Talking to Parents About Moving to Assisted Living

September 12, 2019


There are many reasons why you may consider talking to a parent about moving to assisted living, including:

  • Declining health
  • Falls at home
  • Limited availability of family members to help
  • Difficulty managing the household or doing everyday activities


Regardless of the reason, this discussion can be difficult. Your parent may be resistant or refuse the idea altogether. It may also be challenging to calm your own emotions while dealing with the emotions of your parent.

While the conversation may be challenging, it is often necessary to make sure your parent is receiving the care they need.
 

Female talking to an older adult about moving to assisted living
Plan a thoughtful conversation with your loved one about moving to assisted living.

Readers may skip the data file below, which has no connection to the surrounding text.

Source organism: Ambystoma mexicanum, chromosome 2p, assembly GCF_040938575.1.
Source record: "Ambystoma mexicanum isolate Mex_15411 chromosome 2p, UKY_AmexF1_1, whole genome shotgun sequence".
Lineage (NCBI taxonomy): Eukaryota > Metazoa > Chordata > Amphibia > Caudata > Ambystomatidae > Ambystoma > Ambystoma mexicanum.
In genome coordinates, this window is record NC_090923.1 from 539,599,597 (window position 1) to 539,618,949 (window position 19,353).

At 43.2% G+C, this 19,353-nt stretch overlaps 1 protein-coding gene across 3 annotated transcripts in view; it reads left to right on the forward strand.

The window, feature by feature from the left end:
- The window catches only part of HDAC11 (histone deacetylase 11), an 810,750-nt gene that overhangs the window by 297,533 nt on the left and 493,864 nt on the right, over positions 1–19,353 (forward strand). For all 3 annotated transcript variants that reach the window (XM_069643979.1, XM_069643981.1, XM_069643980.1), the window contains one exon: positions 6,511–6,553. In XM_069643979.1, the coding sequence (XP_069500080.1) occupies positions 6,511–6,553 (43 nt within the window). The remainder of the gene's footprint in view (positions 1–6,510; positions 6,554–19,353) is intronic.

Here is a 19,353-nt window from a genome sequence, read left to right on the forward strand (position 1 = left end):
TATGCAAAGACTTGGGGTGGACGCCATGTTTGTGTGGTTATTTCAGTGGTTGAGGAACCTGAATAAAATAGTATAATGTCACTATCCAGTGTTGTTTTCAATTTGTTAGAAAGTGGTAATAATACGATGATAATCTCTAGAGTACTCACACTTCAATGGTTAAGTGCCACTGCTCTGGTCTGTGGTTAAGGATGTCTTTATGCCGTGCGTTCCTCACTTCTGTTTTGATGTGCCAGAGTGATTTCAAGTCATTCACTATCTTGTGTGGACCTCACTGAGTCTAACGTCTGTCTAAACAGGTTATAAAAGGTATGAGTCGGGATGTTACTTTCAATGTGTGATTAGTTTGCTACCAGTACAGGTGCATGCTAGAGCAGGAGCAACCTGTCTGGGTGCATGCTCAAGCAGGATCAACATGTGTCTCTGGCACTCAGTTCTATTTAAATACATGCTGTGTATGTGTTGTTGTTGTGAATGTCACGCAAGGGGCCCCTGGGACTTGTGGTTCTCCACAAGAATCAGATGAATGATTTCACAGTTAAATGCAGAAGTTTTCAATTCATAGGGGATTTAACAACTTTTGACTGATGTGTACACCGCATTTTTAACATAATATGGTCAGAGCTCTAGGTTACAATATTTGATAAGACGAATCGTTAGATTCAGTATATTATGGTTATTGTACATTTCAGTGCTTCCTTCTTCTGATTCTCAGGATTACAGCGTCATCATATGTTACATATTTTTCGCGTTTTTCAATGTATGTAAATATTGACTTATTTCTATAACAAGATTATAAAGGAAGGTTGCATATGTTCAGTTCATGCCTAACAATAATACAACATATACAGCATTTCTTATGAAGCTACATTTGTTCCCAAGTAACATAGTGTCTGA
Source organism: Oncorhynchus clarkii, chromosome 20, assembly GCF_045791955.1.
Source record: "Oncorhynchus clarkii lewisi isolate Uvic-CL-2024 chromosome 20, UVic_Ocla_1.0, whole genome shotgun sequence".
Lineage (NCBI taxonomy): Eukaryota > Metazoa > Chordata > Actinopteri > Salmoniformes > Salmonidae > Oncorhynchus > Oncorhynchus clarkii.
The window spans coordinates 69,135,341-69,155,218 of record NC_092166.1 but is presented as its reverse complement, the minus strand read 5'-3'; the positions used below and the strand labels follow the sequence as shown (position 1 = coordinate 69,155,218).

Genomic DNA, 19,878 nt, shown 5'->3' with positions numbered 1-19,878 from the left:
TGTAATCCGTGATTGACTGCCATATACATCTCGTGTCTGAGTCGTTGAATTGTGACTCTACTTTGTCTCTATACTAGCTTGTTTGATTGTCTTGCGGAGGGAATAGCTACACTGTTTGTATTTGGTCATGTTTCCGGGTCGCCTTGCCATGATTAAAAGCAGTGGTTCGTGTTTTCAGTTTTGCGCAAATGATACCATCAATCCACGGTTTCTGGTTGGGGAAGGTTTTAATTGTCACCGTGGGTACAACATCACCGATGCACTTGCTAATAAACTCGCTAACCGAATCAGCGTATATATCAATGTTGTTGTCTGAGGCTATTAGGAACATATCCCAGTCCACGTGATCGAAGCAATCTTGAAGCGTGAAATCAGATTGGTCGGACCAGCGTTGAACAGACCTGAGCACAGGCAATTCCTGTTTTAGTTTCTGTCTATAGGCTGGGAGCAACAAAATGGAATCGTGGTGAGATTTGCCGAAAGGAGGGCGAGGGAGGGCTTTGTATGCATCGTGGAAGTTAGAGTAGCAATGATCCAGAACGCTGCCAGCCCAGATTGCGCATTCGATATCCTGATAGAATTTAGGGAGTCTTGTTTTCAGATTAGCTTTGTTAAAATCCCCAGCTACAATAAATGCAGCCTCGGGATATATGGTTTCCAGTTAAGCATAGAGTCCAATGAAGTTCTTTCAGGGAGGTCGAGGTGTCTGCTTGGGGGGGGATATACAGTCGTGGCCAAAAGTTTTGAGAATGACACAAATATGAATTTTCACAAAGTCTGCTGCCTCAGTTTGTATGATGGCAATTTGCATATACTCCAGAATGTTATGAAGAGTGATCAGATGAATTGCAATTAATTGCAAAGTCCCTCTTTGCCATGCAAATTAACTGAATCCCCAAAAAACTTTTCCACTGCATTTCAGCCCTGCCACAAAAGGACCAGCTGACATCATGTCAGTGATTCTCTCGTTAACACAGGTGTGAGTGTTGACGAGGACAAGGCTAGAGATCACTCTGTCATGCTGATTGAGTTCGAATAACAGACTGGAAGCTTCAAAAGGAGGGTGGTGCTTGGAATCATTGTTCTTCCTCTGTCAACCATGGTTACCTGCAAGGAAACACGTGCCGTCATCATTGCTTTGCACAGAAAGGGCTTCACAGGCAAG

Preparing to Talk to Your Parent

Talking to a parent about assisted living will be more productive if you come to the conversation prepared.


List Your Concerns
You may find it helpful to list the concerns you have about your parents’ wellbeing at home. Include any complaints or frustrations that your parent has mentioned in the past. For example, they may have stated how difficult it is to perform everyday tasks, such as laundry or dishes. List the ways that an assisted living community could help with these concerns.


Do Some Homework
It may also be helpful to research assisted living locations that might appeal to your parent ahead of time. For some parents, choosing an assisted living facility can seem very overwhelming. You can help relieve some of that stress by coming prepared with options for them to consider.